Dr WOODRUFF (Franklin) - Madam Speaker, it seems like a long time ago since I had the briefing on this but it was actually not that long ago. I thank the staff who gave me a very good briefing on this bill and outlined the many changes it will bring into law. They are very sensible. I understand that these bills take a very long time coming here. All the hard work has been done over a long period of time taking people's views from the various sectors who are involved in justice and related pieces of legislation that this act changes.
I will go through my comments about the changes that have been made, on behalf of the Greens. Regarding the Appeals Cost Fund Act 1968, this will make no fee payable for a number of summary offences and indictable offences and we totally support that. That was an important suggestion that I understand was made by the Legal Service, Legal Aid, and the Tasmanian Bar, or at least, they were notified of this and the other changes that are in this bill and they are comfortable with them.
The power to grant indemnity certificates will now be changed so that appellants can get a certificate in the Supreme Court and I understand that was proposed by the Chief Justice. It will then bring the Supreme Court into line with the Magistrates Court and that will reduce some court time and simplify the processes and do a little bit towards contributing to easing the unnecessary administrative burden in the court system, so that is a good idea.
The change to the Constitution Act 1995 was requested by DPAC, I was told, to clarify that all members, including me, would continue to remain as a member of parliament in the event that Her Majesty the Queen dies, without us needing to take a new oath. I have to say, despite the fact that I very strongly support Australia becoming a republic, I greatly respect many of the things Her Majesty has done in her lifetime and I certainly do not hasten the day when she will not be with us. In the event that it will happen, as we all will die, it is good to make sure there is not going to be any administrative hiccup and members will continue to be fully-fledged elected representatives on behalf of the people.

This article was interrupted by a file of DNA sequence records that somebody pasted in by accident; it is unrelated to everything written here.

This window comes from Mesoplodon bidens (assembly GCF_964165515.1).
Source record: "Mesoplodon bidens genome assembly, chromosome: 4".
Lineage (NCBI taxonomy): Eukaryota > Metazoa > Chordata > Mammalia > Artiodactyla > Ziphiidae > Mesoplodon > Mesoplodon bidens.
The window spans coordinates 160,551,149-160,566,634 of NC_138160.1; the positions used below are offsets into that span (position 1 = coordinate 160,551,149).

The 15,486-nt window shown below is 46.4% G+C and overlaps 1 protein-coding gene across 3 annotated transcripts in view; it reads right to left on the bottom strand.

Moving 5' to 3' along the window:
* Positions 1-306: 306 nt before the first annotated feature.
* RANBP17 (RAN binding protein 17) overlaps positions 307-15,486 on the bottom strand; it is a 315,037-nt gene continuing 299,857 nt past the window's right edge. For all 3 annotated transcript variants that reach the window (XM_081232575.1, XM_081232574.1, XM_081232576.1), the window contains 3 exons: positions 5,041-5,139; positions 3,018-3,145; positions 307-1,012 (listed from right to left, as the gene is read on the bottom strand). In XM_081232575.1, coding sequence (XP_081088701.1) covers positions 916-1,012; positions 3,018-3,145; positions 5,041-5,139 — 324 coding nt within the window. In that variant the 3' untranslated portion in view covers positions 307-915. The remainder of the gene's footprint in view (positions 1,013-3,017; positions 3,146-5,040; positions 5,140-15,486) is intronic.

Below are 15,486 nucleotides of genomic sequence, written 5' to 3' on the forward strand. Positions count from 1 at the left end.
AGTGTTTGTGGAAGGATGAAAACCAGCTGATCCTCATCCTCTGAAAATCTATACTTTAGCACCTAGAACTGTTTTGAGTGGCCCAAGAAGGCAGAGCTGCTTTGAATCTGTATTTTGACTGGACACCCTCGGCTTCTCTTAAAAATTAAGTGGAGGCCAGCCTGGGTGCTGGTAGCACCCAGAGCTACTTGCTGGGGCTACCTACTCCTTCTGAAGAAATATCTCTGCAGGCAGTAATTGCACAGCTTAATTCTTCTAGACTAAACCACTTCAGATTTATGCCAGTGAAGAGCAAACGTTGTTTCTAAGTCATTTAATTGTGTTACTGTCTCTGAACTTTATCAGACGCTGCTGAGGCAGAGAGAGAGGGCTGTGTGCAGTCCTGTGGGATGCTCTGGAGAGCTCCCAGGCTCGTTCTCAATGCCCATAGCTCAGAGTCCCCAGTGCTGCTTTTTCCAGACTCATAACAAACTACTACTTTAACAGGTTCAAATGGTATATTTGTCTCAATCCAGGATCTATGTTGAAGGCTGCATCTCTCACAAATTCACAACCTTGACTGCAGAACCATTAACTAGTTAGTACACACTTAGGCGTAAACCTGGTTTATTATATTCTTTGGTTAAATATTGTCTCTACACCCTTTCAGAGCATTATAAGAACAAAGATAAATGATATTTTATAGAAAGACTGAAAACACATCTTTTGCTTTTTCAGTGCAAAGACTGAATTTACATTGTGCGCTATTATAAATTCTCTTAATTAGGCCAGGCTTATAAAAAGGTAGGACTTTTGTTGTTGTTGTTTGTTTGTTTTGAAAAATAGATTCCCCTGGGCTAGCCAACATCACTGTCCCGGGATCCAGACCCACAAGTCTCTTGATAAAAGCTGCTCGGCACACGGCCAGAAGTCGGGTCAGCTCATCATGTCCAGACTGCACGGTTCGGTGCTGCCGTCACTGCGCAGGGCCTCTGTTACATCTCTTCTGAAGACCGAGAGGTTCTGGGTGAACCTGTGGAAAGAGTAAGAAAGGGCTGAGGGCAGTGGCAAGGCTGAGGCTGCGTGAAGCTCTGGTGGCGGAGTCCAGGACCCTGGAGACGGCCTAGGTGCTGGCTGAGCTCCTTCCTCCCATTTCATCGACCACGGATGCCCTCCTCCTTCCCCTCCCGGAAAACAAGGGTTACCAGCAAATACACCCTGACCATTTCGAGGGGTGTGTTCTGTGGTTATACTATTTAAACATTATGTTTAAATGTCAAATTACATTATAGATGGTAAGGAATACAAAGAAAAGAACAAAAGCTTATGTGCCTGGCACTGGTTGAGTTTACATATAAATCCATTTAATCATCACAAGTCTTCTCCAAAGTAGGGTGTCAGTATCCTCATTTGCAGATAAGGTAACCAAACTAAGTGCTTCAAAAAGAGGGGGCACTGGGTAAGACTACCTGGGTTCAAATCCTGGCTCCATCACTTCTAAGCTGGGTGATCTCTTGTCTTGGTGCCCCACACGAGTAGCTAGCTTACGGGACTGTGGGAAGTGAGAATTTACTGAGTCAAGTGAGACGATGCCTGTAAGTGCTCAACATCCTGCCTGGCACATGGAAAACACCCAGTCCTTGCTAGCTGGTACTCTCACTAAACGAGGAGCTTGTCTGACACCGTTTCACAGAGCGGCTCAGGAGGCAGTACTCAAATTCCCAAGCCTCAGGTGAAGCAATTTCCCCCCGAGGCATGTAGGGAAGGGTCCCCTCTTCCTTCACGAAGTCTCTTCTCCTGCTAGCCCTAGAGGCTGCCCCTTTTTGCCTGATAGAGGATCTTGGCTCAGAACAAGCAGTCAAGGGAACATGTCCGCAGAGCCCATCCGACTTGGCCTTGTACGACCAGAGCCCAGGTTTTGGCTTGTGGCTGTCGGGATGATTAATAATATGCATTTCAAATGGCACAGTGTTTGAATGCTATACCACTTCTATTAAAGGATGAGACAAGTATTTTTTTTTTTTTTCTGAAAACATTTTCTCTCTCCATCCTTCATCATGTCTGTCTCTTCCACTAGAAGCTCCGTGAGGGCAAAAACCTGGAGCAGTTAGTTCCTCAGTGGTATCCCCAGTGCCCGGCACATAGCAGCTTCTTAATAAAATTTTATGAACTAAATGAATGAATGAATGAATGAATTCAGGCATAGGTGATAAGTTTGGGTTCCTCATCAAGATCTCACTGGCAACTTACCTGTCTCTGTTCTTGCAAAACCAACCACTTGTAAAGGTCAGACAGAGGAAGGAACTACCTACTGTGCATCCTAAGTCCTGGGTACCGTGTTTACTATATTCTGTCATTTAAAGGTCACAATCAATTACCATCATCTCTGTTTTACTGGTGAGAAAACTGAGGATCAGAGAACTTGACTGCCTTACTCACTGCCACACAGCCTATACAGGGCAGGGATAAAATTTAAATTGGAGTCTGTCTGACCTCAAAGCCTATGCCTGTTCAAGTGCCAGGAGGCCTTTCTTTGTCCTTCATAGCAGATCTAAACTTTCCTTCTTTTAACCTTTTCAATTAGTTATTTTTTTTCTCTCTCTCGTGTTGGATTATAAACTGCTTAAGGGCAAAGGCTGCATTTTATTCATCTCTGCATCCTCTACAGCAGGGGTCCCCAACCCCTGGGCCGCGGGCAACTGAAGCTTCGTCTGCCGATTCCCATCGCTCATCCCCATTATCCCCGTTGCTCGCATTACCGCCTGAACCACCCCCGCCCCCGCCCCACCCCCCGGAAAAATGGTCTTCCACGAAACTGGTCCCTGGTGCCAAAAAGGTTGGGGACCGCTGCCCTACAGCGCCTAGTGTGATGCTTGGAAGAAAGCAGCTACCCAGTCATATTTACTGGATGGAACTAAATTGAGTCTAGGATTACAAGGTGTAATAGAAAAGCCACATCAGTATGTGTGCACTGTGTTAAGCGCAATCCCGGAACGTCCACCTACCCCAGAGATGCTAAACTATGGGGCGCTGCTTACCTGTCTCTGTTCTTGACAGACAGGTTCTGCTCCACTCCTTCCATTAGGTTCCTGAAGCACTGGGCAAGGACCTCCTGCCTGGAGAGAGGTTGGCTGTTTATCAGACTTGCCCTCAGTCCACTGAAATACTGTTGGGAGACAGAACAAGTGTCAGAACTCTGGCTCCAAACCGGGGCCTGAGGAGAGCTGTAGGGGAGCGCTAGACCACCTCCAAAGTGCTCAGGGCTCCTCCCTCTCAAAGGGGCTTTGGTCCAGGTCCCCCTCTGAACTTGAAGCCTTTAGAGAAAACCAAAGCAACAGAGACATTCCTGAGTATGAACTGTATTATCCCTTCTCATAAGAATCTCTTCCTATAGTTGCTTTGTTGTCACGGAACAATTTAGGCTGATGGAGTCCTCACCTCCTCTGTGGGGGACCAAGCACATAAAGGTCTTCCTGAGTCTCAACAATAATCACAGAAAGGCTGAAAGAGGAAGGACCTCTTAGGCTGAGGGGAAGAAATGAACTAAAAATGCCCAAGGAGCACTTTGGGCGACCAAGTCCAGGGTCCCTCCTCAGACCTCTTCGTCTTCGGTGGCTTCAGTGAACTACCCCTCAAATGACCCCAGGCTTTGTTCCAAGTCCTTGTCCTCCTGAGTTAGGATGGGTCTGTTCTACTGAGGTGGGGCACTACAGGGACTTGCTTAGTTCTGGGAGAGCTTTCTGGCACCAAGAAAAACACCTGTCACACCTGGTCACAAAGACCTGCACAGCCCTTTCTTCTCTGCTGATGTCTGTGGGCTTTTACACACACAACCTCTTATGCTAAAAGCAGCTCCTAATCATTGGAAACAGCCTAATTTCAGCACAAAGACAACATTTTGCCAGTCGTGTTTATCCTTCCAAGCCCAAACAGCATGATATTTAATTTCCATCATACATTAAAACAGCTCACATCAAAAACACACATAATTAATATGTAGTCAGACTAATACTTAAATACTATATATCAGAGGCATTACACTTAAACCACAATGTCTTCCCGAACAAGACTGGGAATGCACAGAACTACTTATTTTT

The change to the Coroner's Act 1995 was, I understand, proposed by a combination of Tasmania Police and the Magistrates Court and deals with the situation where there is a very large accumulation of sometimes very large amounts of evidentiary material. It could be bags or clothes or cupboards and things, but it could also be as large as cars in the case of an accident where a person has died and there is an ongoing coronial inquest, or where there is another crime that has been committed and a death has resulted, or where there are any suspicious circumstances and the coroner is in the process and has not yet finalised their determination about the cause of death.
In the process at the moment all that evidentiary material has to be kept somewhere and I imagine it could be very large, for example if somebody died on board a ship that ship might be impounded as evidence of a suspicious death. In that instance, it is important that all the material evidence has been comprehensively documented and that information can be retained so that at any time the coroner or anyone else who has the right to access that evidence can view it and make sure they are not missing any information they would need in deciding how a suspicious death occurred.
At the moment this will make the decision to destroy that evidence for practical purposes so it does not create a burden, it will be at the coroner's discretion and there will be a process to make sure photos, videos, forensic samples and any other tests that need to be made have been made and are stored in a place where they can be reviewed at any time they need to. That sounds like a manifestly sensible approach.
The Evidence (Audio and Audio Visual Links) Act 1999 is being amended because previously the use of that act has been constrained to the taking of evidence and the making of submissions. I believe it was the Chief Magistrate who made a request to make this proposed change so that now audio and audiovisual links are able to be used by courts for any purposes the court sees fit which will lead to a more open justice system and we fully support that.
The changes to the Industrial Relations Act 1984 have been requested by the Industrial Commission and we are comfortable with what has been proposed there. There were also changes proposed by the Supreme Court and the Chief Justice. Currently there is a two-stage application process where a full bench of the Industrial Commission has to be consulted first to say whether there is any reason that a matter should not be heard. That step will now be removed. Instead, an application for an appeal of an Industrial Commission decision will simply be made to the Supreme Court and it will be decided on a matter of law.
The Sex Industries Offences Act is the last of the acts I will speak to where there are proposed changes. I have a similar range of issues that have previously been discussed by Ms Haddad. I also asked questions in the briefing and was informed that in relation to this the Australian Sex Workers Association had not been consulted in the making of that amendment. That is a mistake. They clearly have a strong view about the potential impact. That is something that was a mistake - it was an oversight. I think it has been accepted as an oversight.